From earliest times, angels have been seen as instruments of salvation and retribution, agents of revelation, and harbingers of hope. In effect, angels are situated at the intersections of diverse belief structures and philosophical systems. In this book, Meredith J. Gill examines the role of angels in medieval and Renaissance conceptions of heaven. She considers the character of Renaissance angelology as distinct from the medieval theological traditions that informed it and from which it emerged. Tracing the iconography of angels in text and in visual form, she also uncovers the philosophical underpinnings of medieval and Renaissance definitions of angels and their nature. From Dante through Pico della Mirandola, from the images of angels depicted by Fra Angelico to those painted by Raphael and his followers, angels, Gill argues, are the touchstones and markers of the era's intellectual self-understanding, and its classical revival, theological doctrines, and artistic imagination.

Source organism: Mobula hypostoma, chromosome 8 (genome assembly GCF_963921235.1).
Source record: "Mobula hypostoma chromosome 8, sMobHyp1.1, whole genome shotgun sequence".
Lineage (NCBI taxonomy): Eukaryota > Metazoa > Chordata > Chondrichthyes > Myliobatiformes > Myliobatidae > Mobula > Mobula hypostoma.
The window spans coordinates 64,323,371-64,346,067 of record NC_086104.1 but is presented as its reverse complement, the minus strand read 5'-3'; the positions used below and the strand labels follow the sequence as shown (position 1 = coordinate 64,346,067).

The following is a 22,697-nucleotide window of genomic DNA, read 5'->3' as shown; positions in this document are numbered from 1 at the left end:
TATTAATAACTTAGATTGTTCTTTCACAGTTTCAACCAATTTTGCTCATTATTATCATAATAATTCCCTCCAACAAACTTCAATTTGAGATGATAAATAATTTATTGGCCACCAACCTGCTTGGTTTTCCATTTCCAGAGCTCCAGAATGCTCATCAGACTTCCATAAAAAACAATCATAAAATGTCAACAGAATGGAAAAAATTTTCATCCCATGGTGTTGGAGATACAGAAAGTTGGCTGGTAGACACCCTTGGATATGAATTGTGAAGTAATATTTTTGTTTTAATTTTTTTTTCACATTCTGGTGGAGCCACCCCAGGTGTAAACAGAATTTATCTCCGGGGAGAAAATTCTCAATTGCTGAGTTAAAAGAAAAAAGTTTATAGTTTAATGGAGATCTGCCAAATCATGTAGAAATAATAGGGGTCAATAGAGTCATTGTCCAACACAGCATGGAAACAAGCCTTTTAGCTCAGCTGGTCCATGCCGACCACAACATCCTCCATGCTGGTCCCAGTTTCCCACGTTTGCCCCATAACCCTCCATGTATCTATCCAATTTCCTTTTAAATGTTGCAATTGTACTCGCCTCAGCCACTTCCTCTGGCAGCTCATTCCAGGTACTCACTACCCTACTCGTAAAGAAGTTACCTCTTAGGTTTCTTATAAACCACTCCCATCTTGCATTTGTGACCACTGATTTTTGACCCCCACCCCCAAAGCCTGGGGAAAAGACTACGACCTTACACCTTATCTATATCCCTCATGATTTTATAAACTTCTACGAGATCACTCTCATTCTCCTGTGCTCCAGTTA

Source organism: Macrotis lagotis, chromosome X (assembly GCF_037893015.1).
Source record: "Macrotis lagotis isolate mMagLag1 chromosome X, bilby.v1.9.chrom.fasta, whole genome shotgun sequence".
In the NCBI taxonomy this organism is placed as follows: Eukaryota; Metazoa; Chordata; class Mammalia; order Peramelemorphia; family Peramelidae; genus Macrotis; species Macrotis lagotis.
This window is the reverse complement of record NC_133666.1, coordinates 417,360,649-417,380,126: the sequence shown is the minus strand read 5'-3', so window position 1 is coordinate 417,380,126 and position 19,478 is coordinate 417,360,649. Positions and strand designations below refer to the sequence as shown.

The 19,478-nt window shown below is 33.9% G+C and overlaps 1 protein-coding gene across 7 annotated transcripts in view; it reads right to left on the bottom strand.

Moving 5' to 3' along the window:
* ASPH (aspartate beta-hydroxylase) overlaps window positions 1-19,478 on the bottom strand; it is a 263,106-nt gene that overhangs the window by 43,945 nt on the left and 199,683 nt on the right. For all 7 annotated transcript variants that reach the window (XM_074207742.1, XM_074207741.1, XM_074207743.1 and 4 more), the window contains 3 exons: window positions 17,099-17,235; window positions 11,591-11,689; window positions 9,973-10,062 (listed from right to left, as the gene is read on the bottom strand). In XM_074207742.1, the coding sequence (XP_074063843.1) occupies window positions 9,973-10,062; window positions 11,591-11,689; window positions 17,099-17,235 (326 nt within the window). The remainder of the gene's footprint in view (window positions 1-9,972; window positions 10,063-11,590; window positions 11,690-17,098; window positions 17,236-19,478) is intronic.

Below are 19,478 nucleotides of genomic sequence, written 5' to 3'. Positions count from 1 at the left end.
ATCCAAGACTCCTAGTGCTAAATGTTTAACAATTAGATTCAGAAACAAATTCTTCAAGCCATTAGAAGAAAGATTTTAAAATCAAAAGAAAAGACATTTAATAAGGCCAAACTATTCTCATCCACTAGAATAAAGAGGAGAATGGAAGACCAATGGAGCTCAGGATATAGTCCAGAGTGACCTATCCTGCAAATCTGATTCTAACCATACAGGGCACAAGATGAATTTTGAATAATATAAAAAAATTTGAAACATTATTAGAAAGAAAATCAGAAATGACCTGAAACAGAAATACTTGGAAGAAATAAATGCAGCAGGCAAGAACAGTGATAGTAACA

Meredith J. Gill is Professor of Italian Renaissance Art in the Department of Art History and Archaeology at the University of Maryland, College Park. She is the author of Augustine in the Italian Renaissance: Art and Philosophy from Petrarch to Michelangelo (Cambridge University Press, 2005) and co-editor, with Karla Pollmann, of Augustine Beyond the Book: Intermediality, Transmediality and Reception. Among her other publications are articles in Renaissance Quarterly, Storia dell'Arte, and Zeitschrift fur Kunstgeschichte, and essays in Rethinking the High Renaissance: The Culture of the Visual Arts in Early Sixteenth-Century Rome; The Possessions of a Cardinal: Politics, Piety, and Art, 1450-1700; The Renaissance World; and Rome (Cambridge University Press, 2005). She has been a fellow at Villa I Tatti (The Harvard University Center for Italian Renaissance Studies) and the National Humanities Center, and the recipient of a fellowship from the National Endowment for the Humanities.
Introduction; 1. Pure act: medieval angelology and Dante's angels; 2. Wings: celestial visions in the later middle ages and Renaissance; 3. Bodies and voices: annunciation and heavenly harmonies; 4. Contemplation: angelic witness and empathy; 5. Clouds and the fall: rebellion, salvation, and reform.